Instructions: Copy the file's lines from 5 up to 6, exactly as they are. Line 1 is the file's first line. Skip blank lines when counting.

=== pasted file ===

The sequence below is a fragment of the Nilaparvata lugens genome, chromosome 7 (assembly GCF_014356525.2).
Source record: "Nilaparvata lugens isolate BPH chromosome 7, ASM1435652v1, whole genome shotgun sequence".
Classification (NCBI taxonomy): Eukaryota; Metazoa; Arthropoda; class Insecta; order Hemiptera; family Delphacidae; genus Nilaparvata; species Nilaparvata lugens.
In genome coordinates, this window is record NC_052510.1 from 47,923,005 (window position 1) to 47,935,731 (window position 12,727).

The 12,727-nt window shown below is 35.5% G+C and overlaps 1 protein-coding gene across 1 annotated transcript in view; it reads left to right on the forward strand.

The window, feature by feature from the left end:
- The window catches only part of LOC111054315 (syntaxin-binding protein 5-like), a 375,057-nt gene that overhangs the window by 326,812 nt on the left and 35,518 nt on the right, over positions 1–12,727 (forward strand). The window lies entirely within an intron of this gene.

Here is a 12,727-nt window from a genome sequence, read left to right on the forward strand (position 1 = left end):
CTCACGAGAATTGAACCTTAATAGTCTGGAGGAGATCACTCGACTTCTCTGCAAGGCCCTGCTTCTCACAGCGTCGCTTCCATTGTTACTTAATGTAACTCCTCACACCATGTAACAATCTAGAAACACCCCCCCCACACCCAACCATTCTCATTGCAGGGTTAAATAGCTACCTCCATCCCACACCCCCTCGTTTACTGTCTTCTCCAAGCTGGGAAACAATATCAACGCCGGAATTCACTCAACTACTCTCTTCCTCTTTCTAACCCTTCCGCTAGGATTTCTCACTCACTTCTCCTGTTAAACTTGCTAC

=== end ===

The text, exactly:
The 12,727-nt window shown below is 35.5% G+C and overlaps 1 protein-coding gene across 1 annotated transcript in view; it reads left to right on the forward strand.

The window, feature by feature from the left end: